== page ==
side from private parties or "curbstone brokers."
whoso holdings aro always considered more val
uable than marketable llgures. "A word to tho
wise, etc." Frank II. Pki.ou.e, 1313 V street.
There is evidently no paper manufacturing
department in the largo establishment which
Mr. Wanamaker owns in Philadelphia. If there
is tho Postmaster General has not studied it
closely, for until recently ho was a very poor
judge of paper, as a litllo incident will show:
Several bids had been received for tho supply of
paper to make postal cards for the Govern
ment. The Postmaster General had two sam
ples before him and was trying them for tho
purpose of deciding between them. One sam-
Elo had been furnished by Russell and tho other
y Armstrong, I think the namo was. Mr.
Armstrong was present in the Postmaster Gen
eral's olllce. In order to test the quality Mr.
Wanamaker wroto ilrst on ono saniplo and then
on tho other.
"Tho Russell samplo seems to be tho better
of the two," said tho Postmaster General. "It
certainly stands tho writing much better."
"But you will please notice," said Mr. Arm
strong, "that whllo you havo written ou tho
right side of Mr. Russell's samplo you have
written on tho wrong sido of mine."
"Right 6idel Wrong side!" repeated Mr.
Wanamaker, looking up in surprise. "Do you
mean to tell mo that there is a right sido and a
wrong 6ido to paper?"
"Why, certainly," said Mr. Armstrong.
"Just turn over and see tho difference."
And Mr. Wanamaker turned over and wroto
on tho other sido of each sample.
"Ah ! that is better," he 6aid, as he wrote on
tho right sido of Mr. Armstrong's sample. Aud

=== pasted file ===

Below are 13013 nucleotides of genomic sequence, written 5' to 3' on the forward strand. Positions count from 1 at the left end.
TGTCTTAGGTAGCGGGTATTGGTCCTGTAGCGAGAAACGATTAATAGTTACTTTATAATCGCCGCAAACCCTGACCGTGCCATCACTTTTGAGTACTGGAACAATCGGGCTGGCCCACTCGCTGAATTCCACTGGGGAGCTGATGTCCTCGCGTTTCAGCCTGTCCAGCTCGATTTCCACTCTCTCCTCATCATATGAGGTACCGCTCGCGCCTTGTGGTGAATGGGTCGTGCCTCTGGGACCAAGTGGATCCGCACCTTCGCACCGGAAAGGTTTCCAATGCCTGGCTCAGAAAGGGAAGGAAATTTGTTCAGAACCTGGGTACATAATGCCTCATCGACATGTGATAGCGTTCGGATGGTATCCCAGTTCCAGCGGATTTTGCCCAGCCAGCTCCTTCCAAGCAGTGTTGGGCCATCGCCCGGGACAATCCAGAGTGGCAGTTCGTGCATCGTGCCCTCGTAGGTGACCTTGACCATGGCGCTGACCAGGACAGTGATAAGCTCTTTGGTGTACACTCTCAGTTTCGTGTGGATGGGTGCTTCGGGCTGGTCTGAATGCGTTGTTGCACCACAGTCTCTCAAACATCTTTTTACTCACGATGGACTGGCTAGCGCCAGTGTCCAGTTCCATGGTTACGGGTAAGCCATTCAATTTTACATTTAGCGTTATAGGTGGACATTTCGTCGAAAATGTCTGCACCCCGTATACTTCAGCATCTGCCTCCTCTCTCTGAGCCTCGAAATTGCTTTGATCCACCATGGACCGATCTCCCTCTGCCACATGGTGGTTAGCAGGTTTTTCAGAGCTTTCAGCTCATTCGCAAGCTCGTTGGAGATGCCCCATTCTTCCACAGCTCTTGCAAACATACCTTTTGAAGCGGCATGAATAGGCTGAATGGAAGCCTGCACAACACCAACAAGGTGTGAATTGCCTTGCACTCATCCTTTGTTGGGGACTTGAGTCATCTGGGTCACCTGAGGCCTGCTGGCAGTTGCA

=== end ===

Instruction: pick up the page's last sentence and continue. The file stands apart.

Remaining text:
"Ah 1 that is not so good," as ho wroto on tho
wrong side of tho other.
Mr. Wanamaker had eaten some moro fruit
from tho treo of knowledge, and had got a now
lesson in the art of distinguishing between tho
right and tho wrong,
On tho first Monday in December tho Repub
licaus organized tho House of Representatives
with a majority of eight, tho membership con
sisting of 109 Republicans and 101 Democrats.
Sinco then tho labors of tho Committee on Elec
tions have increased tho Republican majority to
17, tho figures being; Republicans, 172; Demo
crats, 155; Independent, (Featherstoue,)l. Tho
places held by Wilber (Rep.) and Randall,
(Dem.,) who died, aro still vacant, but theso
SHARING THE EXPENSE.
two elections arc not likely to make any change
in the political complexion of this House.
Of the seventeen election contests eight
have already been docided. Clarke, of Ala
bama; Buchanan, of Virginia, and Parrett, of
Indiana, havo been allowed by unanimous con
sent to retain tho seats to which they wero
elected. Smith and Atkinson, of. West Vir
ginia; Mudd, of Maryland, and Waddill, of
Virginia, (Reps.,) and Featherstone, of Arkan
sas, (Ind.,) havo taken tho places of five Demo
crats. Tho committee has reported to the
House in favor of McDuille, of Alabama, who
wants to get Turpin's seat, and the House will
doubtless adopt the committee's report.
Turpin aud the other eight Democrats
will undoubtedly bo removed to make
way for Republicans as soon as tho majority